# 416(s5766-05/30 Tishrei 5766)

A Prophet and a King

The townsfolk of Nikolsburg disapproved of the seemingly odd behavior of their rabbi, R. Shmuel-Shmelke Horowitz, and decided to dismiss him

A Prophet and a King

The townsfolk of Nikolsburg were not chasidim, and they disapproved of the seemingly odd behavior of their communal rabbi, Rabbi Shmuel-Shmelke Horowitz, who was a Chassidic rebbe. The most prominent burghers therefore called a meeting, decided to dismiss him, and instructed the synagogue attendant to inform the rabbi of their decision.

This shammes, who was a simple fellow, but honest and upright, asked them why they had suddenly decided to do such a thing.

"It is no business of yours," they told him brusquely. "Your job is to do as you're told."

But since the shammes pressed for an answer to his question, they told him simply that Rabbi Shmelke's odd behavior made him unfit for the post of rabbi.

The shammes was insistent: "I know for a fact that our rabbi is a perfect tzadik."
His employers knew their shammes to be a truthful man, so they asked him: "How do you know that he is a tzadik?"

"Very well," he answered. "As you know, it is the custom in this city for someone to knock on the doors of all the Jewish townsfolk before dawn, to wake everyone up for the morning service of the Creator. And as the synagogue attendant, that task became mine. Every night I go a-knocking on my rounds. When I come to the rabbi's house, I usually drop in, and I always find him sitting up studying Torah; and next to him sits another man, whom I don't know. Well, one day I asked him who it was. He told me that it was Eliyahu the Prophet, of blessed memory.

"One morning it happened that for some reason I came around later than usual, and saw the rabbi at the door of his house, holding two candlesticks. Two men were with him -- one was the one I see there always, and the other wore a golden crown. The two men left and went their way, and the rabbi went back inside. I asked him who was the visitor with the crown of gold, and he told me that it was Menashe ben Chizkiyahu, king of Judah.

"When I asked the rabbi what business brought Menashe ben Chizkiyahu to his home, he explained that he was concerned regarding the outcome of a halachic query that a certain rabbi had sent our rabbi that very day.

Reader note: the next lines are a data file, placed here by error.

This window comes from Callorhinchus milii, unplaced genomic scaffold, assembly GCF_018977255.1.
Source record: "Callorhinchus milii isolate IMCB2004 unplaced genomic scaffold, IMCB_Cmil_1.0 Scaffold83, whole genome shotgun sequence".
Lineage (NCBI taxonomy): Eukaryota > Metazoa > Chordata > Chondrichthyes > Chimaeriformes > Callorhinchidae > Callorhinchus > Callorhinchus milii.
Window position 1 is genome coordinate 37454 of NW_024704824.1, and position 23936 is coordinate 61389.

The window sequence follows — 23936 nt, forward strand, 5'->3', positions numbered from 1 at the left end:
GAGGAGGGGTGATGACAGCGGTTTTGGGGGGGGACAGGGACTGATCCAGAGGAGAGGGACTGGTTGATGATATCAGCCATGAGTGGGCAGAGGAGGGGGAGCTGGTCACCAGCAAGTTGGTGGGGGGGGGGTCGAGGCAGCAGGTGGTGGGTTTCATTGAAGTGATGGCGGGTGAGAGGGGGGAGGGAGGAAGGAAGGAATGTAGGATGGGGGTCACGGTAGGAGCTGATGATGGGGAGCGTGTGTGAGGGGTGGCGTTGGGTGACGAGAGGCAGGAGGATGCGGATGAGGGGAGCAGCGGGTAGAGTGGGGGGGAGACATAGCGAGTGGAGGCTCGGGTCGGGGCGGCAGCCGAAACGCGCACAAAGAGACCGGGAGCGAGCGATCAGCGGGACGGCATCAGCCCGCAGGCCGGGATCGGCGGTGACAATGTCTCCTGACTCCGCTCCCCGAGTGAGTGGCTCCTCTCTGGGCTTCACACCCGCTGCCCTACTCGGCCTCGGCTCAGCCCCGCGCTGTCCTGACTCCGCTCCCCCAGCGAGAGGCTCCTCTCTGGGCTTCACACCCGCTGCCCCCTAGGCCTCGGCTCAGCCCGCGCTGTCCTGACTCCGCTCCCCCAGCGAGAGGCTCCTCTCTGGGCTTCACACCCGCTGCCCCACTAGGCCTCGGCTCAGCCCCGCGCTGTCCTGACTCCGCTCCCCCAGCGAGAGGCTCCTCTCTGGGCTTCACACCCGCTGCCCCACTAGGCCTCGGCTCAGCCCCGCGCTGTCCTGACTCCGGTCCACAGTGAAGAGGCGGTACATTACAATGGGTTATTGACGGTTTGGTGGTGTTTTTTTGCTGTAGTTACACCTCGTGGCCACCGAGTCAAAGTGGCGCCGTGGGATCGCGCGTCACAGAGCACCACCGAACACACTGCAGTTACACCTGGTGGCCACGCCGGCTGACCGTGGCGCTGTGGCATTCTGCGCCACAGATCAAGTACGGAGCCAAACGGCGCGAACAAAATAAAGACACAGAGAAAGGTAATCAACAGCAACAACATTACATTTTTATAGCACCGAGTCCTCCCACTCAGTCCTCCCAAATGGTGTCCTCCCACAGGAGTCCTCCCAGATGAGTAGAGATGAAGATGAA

"He told me that in the city of that other rabbi there lived a chassid, who had taken it upon himself to smash all of the icons and crucifixes in the local church. He was handed over to the courts, sentenced to death, and hanged. That city has a welfare brotherhood, whose task it is to give financial support to poor widows whose husbands have left them penniless.

"But when the widow of this poor chassid came to them, and asked them for a little money, they refused, because they claim that their regulations only allow them to support the widows of men who have died a natural death, not the widows of men who have committed suicide -- and they say her husband, by doing what he did, was such a man. Their dispute came up for adjudication by their local rabbi, and he referred the question to the rabbi of Nikolsburg.

"He said that he was in two minds over the whole business, when all of a sudden along came Menashe ben Chizkiyahu, and told him that he had been reincarnated in that very chasid, in order that he should be able to set right the evil that he had done in his earlier life, when he had set up an image in the Temple. So he had come to ask our rabbi to see that the poor widow of that chasid should get her due."

Author's note:
This story is known to us from a leading chasidic rebbe of a succeeding generation, Rabbi Simcha Bunem of Pshischah, who would conclude his telling of it with these words: "How beautiful is the modesty of the shammes! Night by night Eliyahu the Prophet stood revealed before his eyes, but it never occurred to him that he had any reason to be proud. All he did was to speak in praise of his rabbi: to him Eliyahu had appeared, and had revealed to him the secrets of the Torah."


[Selected and adapted by Yrachmiel Tilles from the rendition in A Treasury of Chassidic Tales (Artscroll), as translated by our esteemed colleague Uri Kaploun from Sipurei Chasidim by Rabbi S. Y. Zevin.]

Biographical note:
Rabbi Shmuel Shmelke HaLevi Horowitz of Nikolsburg (1726 - 2 Iyar 1778) was a major disciple of the Maggid of Mezritch along with his younger brother, Rabbi Pinchas, who became the Rabbi of Frankfort. Many of the leading rebbes in Poland and Galitzia were originally his disciples. Among the books he authored are Divrei Shmuel and Nazir HaShem.


Yrachmiel Tilles is co-founder and associate director of Ascent-of-Safed, and editor of Ascent Quarterly and the AscentOfSafed.com and KabbalaOnline.org websites. He has hundreds of published stories to his credit.

back to Top   back to Index   Stories home page
Redesign and implementation - By WEB-ACTION